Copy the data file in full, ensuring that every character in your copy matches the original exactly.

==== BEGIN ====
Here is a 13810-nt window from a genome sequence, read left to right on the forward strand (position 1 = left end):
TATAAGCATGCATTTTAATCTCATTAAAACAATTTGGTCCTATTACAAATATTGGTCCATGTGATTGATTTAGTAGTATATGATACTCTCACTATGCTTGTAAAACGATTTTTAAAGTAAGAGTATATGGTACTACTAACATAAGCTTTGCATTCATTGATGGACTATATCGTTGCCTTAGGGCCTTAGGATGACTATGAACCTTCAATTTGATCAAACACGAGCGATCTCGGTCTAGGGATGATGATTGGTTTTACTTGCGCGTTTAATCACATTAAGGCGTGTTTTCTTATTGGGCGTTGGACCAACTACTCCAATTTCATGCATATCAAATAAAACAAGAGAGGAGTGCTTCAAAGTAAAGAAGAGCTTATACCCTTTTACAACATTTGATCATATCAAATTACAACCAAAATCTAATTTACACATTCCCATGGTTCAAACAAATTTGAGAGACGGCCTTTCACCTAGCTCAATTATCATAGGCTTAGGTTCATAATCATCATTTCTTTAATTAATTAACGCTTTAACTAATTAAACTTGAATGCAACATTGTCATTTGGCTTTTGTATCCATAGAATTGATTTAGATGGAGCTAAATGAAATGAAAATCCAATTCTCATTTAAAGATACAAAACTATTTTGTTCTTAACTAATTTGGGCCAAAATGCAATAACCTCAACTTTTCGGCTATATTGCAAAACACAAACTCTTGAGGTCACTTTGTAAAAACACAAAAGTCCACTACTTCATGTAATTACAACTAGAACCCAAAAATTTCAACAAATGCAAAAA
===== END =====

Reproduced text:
Here is a 13810-nt window from a genome sequence, read left to right on the forward strand (position 1 = left end):
TATAAGCATGCATTTTAATCTCATTAAAACAATTTGGTCCTATTACAAATATTGGTCCATGTGATTGATTTAGTAGTATATGATACTCTCACTATGCTTGTAAAACGATTTTTAAAGTAAGAGTATATGGTACTACTAACATAAGCTTTGCATTCATTGATGGACTATATCGTTGCCTTAGGGCCTTAGGATGACTATGAACCTTCAATTTGATCAAACACGAGCGATCTCGGTCTAGGGATGATGATTGGTTTTACTTGCGCGTTTAATCACATTAAGGCGTGTTTTCTTATTGGGCGTTGGACCAACTACTCCAATTTCATGCATATCAAATAAAACAAGAGAGGAGTGCTTCAAAGTAAAGAAGAGCTTATACCCTTTTACAACATTTGATCATATCAAATTACAACCAAAATCTAATTTACACATTCCCATGGTTCAAACAAATTTGAGAGACGGCCTTTCACCTAGCTCAATTATCATAGGCTTAGGTTCATAATCATCATTTCTTTAATTAATTAACGCTTTAACTAATTAAACTTGAATGCAACATTGTCATTTGGCTTTTGTATCCATAGAATTGATTTAGATGGAGCTAAATGAAATGAAAATCCAATTCTCATTTAAAGATACAAAACTATTTTGTTCTTAACTAATTTGGGCCAAAATGCAATAACCTCAACTTTTCGGCTATATTGCAAAACACAAACTCTTGAGGTCACTTTGTAAAAACACAAAAGTCCACTACTTCATGTAATTACAACTAGAACCCAAAAATTTCAACAAATGCAAAAA